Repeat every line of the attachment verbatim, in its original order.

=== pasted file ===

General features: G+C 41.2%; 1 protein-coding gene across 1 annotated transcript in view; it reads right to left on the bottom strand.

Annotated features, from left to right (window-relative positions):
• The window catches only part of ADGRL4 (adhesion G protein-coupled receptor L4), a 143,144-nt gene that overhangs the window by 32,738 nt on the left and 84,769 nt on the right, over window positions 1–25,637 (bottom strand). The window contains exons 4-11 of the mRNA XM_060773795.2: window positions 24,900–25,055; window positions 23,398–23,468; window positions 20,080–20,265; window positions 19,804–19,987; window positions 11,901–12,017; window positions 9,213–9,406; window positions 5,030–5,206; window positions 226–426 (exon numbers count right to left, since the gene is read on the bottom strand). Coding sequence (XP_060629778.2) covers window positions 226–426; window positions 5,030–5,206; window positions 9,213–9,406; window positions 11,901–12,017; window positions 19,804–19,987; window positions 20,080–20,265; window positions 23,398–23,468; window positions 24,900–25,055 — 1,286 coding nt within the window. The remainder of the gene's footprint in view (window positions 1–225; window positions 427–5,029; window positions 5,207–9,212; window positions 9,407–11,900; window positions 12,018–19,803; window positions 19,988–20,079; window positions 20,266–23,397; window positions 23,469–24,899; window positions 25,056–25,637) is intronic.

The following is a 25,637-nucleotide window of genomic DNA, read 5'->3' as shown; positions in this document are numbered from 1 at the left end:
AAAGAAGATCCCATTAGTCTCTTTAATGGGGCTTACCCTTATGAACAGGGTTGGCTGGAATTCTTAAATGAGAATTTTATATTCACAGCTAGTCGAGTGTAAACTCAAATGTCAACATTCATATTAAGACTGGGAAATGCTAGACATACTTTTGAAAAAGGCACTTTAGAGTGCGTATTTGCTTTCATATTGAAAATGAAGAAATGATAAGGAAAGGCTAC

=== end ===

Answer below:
General features: G+C 41.2%; 1 protein-coding gene across 1 annotated transcript in view; it reads right to left on the bottom strand.

Annotated features, from left to right (window-relative positions):
• The window catches only part of ADGRL4 (adhesion G protein-coupled receptor L4), a 143,144-nt gene that overhangs the window by 32,738 nt on the left and 84,769 nt on the right, over window positions 1–25,637 (bottom strand). The window contains exons 4-11 of the mRNA XM_060773795.2: window positions 24,900–25,055; window positions 23,398–23,468; window positions 20,080–20,265; window positions 19,804–19,987; window positions 11,901–12,017; window positions 9,213–9,406; window positions 5,030–5,206; window positions 226–426 (exon numbers count right to left, since the gene is read on the bottom strand). Coding sequence (XP_060629778.2) covers window positions 226–426; window positions 5,030–5,206; window positions 9,213–9,406; window positions 11,901–12,017; window positions 19,804–19,987; window positions 20,080–20,265; window positions 23,398–23,468; window positions 24,900–25,055 — 1,286 coding nt within the window. The remainder of the gene's footprint in view (window positions 1–225; window positions 427–5,029; window positions 5,207–9,212; window positions 9,407–11,900; window positions 12,018–19,803; window positions 19,988–20,079; window positions 20,266–23,397; window positions 23,469–24,899; window positions 25,056–25,637) is intronic.

The following is a 25,637-nucleotide window of genomic DNA, read 5'->3' as shown; positions in this document are numbered from 1 at the left end:
AAAGAAGATCCCATTAGTCTCTTTAATGGGGCTTACCCTTATGAACAGGGTTGGCTGGAATTCTTAAATGAGAATTTTATATTCACAGCTAGTCGAGTGTAAACTCAAATGTCAACATTCATATTAAGACTGGGAAATGCTAGACATACTTTTGAAAAAGGCACTTTAGAGTGCGTATTTGCTTTCATATTGAAAATGAAGAAATGATAAGGAAAGGCTAC